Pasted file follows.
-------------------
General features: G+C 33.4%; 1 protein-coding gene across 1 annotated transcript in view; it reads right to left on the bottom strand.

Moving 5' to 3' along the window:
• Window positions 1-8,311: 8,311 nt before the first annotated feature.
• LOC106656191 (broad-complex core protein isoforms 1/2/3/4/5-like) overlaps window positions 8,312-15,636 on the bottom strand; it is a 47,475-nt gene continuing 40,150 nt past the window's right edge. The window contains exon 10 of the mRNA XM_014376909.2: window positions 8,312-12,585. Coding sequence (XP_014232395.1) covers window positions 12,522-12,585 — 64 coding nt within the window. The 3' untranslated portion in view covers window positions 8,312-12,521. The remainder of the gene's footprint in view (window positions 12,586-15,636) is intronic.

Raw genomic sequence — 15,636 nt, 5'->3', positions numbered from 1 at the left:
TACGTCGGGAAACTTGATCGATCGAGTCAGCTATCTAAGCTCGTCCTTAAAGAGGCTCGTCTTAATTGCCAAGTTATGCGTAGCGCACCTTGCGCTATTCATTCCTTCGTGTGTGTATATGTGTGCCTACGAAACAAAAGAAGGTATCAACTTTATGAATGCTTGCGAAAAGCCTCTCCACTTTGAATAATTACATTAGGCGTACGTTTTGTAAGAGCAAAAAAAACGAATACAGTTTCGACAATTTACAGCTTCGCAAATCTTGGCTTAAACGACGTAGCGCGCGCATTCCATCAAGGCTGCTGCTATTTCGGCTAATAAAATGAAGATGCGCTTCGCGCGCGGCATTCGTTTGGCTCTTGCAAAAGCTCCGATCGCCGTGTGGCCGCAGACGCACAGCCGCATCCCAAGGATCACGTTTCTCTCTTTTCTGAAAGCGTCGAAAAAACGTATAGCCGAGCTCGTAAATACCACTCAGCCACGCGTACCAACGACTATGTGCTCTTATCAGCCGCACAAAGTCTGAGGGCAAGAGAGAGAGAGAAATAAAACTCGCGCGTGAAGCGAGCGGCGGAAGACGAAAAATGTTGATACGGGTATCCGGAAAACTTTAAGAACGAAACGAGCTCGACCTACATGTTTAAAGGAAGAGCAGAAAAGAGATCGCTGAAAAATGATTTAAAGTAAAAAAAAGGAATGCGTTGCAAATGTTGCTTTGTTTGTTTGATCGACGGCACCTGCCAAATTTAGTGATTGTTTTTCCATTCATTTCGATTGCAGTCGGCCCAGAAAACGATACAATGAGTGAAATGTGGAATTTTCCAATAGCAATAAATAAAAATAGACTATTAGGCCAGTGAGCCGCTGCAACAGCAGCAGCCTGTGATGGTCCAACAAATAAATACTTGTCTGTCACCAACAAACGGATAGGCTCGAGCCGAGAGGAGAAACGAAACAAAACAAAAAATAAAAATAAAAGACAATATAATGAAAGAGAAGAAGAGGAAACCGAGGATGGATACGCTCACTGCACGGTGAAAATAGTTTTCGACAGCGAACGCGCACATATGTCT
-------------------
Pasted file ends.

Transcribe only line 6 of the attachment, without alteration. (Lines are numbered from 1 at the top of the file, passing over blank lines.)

TACGTCGGGAAACTTGATCGATCGAGTCAGCTATCTAAGCTCGTCCTTAAAGAGGCTCGTCTTAATTGCCAAGTTATGCGTAGCGCACCTTGCGCTATTCATTCCTTCGTGTGTGTATATGTGTGCCTACGAAACAAAAGAAGGTATCAACTTTATGAATGCTTGCGAAAAGCCTCTCCACTTTGAATAATTACATTAGGCGTACGTTTTGTAAGAGCAAAAAAAACGAATACAGTTTCGACAATTTACAGCTTCGCAAATCTTGGCTTAAACGACGTAGCGCGCGCATTCCATCAAGGCTGCTGCTATTTCGGCTAATAAAATGAAGATGCGCTTCGCGCGCGGCATTCGTTTGGCTCTTGCAAAAGCTCCGATCGCCGTGTGGCCGCAGACGCACAGCCGCATCCCAAGGATCACGTTTCTCTCTTTTCTGAAAGCGTCGAAAAAACGTATAGCCGAGCTCGTAAATACCACTCAGCCACGCGTACCAACGACTATGTGCTCTTATCAGCCGCACAAAGTCTGAGGGCAAGAGAGAGAGAGAAATAAAACTCGCGCGTGAAGCGAGCGGCGGAAGACGAAAAATGTTGATACGGGTATCCGGAAAACTTTAAGAACGAAACGAGCTCGACCTACATGTTTAAAGGAAGAGCAGAAAAGAGATCGCTGAAAAATGATTTAAAGTAAAAAAAAGGAATGCGTTGCAAATGTTGCTTTGTTTGTTTGATCGACGGCACCTGCCAAATTTAGTGATTGTTTTTCCATTCATTTCGATTGCAGTCGGCCCAGAAAACGATACAATGAGTGAAATGTGGAATTTTCCAATAGCAATAAATAAAAATAGACTATTAGGCCAGTGAGCCGCTGCAACAGCAGCAGCCTGTGATGGTCCAACAAATAAATACTTGTCTGTCACCAACAAACGGATAGGCTCGAGCCGAGAGGAGAAACGAAACAAAACAAAAAATAAAAATAAAAGACAATATAATGAAAGAGAAGAAGAGGAAACCGAGGATGGATACGCTCACTGCACGGTGAAAATAGTTTTCGACAGCGAACGCGCACATATGTCT